More from Mercedes-Benz on the Silverflow -- one of the standout designs we recently encountered as part of our coverage of the Los Angeles Design Challenge, a conceptual showcase of "blue-sky" designs from eight studios entitled "Robocar 2057" that's currently being held as part of the 2007 L.A. Auto Show. With a brief to explore the possibilities of transport in 50 years time, Mercedes-Benz has presented a vision of a sleek, shape-changing vehicle that could adapt to the users needs in various scenarios, transforming from highway cruiser to compact city car or economical two-seater at the push of a button.
The futuristic Silverflow vision comes from the Mercedes-Benz Advanced Design Center of North America in Irvine, California, which is headed by Gorden Wagener. On the surface, the design itself is reminiscent of Grand Prix cars from the 1930s with its drawn out shell and exposed wheels, but the study relies on some thought-provoking "technology of the future" to present its ideas. The shape-changing characteristics would be based on the use of billions of microscopically tiny metallic particles that could be adapted by magnetic fields to form different, yet stable configurations. The potentially limitless variants would be pre-programmed allowing the car to be morphed within a few seconds -- parking would become far easier in a car that can make itself smaller, or even be completely dissembled into a pool of ferromagnetic material, and dents could be self-repaired using such a system.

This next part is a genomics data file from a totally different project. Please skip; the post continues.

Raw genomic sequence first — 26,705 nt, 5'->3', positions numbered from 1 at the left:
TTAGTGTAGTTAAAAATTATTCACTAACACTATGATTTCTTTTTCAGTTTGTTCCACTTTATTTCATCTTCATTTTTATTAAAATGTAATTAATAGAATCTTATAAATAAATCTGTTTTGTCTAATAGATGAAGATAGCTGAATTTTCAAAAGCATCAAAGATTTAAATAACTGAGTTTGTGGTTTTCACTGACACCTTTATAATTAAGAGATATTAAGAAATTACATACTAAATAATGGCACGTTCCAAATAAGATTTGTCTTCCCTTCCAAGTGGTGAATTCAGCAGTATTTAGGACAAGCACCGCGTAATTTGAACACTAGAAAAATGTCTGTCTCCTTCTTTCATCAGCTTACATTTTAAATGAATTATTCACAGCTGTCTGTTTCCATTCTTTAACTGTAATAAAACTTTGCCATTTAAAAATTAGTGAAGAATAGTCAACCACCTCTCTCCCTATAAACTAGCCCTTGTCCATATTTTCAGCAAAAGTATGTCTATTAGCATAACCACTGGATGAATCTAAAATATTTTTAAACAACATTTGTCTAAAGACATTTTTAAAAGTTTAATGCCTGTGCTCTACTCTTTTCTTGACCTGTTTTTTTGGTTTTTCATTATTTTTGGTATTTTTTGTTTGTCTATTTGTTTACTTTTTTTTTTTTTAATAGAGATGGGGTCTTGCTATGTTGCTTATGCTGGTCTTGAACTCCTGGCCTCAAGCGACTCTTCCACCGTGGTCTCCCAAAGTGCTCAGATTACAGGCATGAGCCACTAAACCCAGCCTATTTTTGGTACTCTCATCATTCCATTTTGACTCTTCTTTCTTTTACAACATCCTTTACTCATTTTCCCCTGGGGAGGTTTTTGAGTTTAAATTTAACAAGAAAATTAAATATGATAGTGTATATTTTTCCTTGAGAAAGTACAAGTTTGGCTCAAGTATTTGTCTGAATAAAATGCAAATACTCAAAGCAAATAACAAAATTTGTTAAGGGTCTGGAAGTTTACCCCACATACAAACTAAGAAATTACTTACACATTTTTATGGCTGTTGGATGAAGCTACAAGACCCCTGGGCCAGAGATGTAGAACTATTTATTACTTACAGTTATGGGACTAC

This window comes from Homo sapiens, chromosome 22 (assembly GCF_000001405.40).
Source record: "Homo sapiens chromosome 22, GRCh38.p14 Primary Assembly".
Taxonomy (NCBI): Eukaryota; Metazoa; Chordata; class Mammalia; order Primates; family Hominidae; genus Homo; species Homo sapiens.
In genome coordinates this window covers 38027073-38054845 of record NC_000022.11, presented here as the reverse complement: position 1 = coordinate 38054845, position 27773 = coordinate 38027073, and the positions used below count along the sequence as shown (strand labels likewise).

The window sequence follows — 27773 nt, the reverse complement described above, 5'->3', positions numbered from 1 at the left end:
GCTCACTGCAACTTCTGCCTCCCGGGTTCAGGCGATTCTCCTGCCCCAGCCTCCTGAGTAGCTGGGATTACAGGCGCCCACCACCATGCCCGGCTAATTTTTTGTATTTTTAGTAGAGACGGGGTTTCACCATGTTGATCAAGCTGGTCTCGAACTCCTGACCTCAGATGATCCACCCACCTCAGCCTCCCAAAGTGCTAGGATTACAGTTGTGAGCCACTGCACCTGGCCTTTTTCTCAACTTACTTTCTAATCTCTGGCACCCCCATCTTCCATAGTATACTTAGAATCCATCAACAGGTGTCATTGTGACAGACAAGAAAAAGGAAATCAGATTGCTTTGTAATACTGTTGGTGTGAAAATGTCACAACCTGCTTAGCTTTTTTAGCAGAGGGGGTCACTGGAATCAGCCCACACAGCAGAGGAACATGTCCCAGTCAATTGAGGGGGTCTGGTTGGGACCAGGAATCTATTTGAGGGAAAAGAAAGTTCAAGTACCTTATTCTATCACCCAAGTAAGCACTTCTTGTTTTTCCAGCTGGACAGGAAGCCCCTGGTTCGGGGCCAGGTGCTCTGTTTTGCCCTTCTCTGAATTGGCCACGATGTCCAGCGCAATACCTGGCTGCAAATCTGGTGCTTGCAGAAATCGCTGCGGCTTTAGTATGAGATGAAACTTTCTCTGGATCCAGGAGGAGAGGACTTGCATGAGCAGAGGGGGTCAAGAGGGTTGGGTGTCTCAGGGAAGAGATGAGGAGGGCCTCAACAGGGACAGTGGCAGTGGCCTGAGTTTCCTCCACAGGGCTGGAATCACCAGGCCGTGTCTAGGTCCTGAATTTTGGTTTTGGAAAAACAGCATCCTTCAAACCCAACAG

The designers concede that it will be many decades -- if at all -- before the current two-dimensional graphic could approach reality. "The Los Angeles Design Challenge is certainly a creative challenge with this futuristic concept. The SilverFlow reflects our successful motor sports history, while boldly suggesting innovative solutions for the individual mobility of coming generations" said Professor h.c. Peter Pfeiffer, Senior Vice President Mercedes-Benz Design.